You can find out whats in your path by launching Terminal in Applications/Utilities and entering:

echo $PATH

Adding in a Permanent Location

To make the new path stick permanently you need to create a .bash_profile file in your home directory and set the path there. This file control various Terminal environment preferences including the path.

nano  ~/.bash_profile

Create the .bash_profile file with a command line editor called nano

export PATH="/Users/ofir/Library/Android/sdk/platform-tools:$PATH"

Add in the above line which declares the new location /Users/ofir/Library/Android/sdk/platform-tools as well as the original path declared as $PATH.

So now when the Terminal is relaunched or a new window made and you check the the path by

echo $PATH

You will get the new path at the front followed by the default path locations, all the time



Bluetooth Debugging on Android Wear

I’ve just bought a new ASUS ZenWatch and I’m working on a small application to extract the sensors data from the watch.

This post ( ) is describing the basic steps required to setup a device for debugging and to setup a debugging session. I’ve listed below some additional steps to help with the troubleshooting if things doesn’t work as planned.

Android Debug Bridge (adb)

Android Debug Bridge (adb) is a versatile command line tool that lets you communicate with an emulator instance or connected Android-powered device. It is a client-server program that includes three components:

  • A client, which runs on your development machine. You can invoke a client from a shell by issuing an adb command. Other Android tools such as DDMS also create adb clients.
  • A server, which runs as a background process on your development machine. The server manages communication between the client and the adb daemon running on an emulator or device.
  • A daemon, which runs as a background process on each emulator or device instance.

Setup Devices for Debugging

  1. Enable USB debugging on the handheld:
    • Open the Settings app and scroll to the bottom.
    • If it doesn’t have a Developer Options setting, tap About Phone (or About Tablet), scroll to the bottom, and tap the build number 7 times.
    • Go back and tap Developer Options.
    • Enable USB debugging.
  2. Enable Bluetooth debugging on the wearable:
    1. Tap the home screen twice to bring up the Wear menu.
    2. Scroll to the bottom and tap Settings.
    3. Scroll to the bottom. If there’s no Developer Options item, tap About, and then tap the build number 7 times.
    4. Tap the Developer Options item.
    5. Enable Debug over Bluetooth.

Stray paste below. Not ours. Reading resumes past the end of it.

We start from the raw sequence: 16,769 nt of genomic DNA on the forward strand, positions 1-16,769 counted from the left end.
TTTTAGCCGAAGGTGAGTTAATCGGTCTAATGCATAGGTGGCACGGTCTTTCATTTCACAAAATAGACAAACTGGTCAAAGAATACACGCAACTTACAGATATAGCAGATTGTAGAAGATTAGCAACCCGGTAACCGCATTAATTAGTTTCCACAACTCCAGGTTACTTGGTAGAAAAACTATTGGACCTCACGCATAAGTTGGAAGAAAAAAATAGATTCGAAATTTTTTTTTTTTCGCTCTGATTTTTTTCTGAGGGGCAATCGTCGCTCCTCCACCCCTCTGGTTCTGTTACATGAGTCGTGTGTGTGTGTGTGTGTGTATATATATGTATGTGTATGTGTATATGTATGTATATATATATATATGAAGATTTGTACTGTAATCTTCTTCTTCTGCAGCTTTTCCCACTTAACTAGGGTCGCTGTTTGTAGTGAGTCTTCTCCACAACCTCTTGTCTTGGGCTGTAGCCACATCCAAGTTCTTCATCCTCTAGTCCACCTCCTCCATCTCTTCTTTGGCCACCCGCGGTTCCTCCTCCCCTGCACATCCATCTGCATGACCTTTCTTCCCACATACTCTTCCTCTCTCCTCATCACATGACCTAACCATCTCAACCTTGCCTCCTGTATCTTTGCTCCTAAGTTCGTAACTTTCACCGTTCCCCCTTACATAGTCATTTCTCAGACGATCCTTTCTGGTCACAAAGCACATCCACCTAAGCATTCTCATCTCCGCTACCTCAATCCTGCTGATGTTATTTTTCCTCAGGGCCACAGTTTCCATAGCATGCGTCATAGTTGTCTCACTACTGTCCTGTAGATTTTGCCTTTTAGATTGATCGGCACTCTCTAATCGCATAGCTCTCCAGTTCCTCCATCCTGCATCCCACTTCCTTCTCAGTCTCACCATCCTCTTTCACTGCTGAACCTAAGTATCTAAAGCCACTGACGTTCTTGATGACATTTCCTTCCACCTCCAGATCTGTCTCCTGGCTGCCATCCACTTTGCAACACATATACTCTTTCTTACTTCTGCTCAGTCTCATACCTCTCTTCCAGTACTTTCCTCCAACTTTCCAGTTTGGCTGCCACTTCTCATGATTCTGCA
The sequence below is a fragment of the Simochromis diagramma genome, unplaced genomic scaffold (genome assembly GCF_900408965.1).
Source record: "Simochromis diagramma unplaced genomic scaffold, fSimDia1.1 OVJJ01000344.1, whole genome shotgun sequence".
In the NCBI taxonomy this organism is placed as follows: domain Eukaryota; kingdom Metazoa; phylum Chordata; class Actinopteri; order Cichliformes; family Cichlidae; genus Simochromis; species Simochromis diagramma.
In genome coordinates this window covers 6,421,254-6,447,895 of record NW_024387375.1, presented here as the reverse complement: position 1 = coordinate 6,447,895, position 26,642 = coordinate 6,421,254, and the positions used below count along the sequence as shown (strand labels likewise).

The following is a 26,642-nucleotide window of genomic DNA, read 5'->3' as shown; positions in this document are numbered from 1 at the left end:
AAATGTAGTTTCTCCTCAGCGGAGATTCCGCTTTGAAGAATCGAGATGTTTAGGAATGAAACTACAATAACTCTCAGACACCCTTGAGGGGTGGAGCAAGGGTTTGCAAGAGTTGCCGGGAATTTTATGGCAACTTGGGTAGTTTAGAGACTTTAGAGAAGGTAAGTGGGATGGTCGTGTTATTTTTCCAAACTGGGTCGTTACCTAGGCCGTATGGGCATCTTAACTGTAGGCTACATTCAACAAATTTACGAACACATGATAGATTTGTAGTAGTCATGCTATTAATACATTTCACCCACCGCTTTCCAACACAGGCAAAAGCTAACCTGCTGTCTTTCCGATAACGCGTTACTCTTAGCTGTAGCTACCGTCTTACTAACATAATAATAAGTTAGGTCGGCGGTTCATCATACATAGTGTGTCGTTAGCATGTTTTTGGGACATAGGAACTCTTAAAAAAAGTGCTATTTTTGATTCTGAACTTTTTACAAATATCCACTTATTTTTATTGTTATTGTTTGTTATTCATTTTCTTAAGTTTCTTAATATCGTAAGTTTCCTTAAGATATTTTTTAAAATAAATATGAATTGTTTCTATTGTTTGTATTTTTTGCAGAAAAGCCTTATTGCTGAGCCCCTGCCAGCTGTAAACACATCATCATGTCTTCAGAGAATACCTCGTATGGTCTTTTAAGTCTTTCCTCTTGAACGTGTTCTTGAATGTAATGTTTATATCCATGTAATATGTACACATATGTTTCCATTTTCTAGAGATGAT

Set Up a Debugging Session

  • On the handheld, open the Android Wear companion app.
  • Tap the menu on the top right and select Settings.
  • Enable Debugging over Bluetooth. You should see a tiny status summary appear under the option:
Host: disconnected
Target: connected
  • Connect the handheld to your machine over USB.
  • In the Android Studio open the Terminal (Alt+F12 Windows) and run:
    adb forward tcp:4444 localabstract:/adb-hub
    adb connect localhost:4444

    Note: You can use any available port that you have access to.

    • adb forward forwards socket connections from a specified local port to a specified remote port on the emulator/device instance. Map a socket through the phone that is paired to your Wear device.
    • adb connect will connect to the device
  • A message will appear on the phone to allow Wear Debugging, press OK


  • In the Android Wear companion app, you should see the status change to:
Host: connected
Target: connected

Well, this is the happy flow.

While debugging I’ve encountered some issues, especially after disconnecting the phone from the USB cable.

First, print a list of all attached emulator/device instances:

adb devices
List of devices attached
LGD855bxxxxx  device

In this case you can see only the phone and not the watch, so you will need to execute

adb forward tcp:4444 localabstract:/adb-hub
adb connect localhost:4444

In other cases you may get the error message

error: more than one device/emulator

You may need to terminates the adb server process:

adb kill-server

Now you can execute the adb forward and adb connect commands

adb forward tcp:4444 localabstract:/adb-hub
adb connect localhost:4444

If you get an error message

error: device unauthorized.

Try revoking the permissions on the device – Developer options -> Revoke USB debugging authorizations. Then plug the device in and accept it again.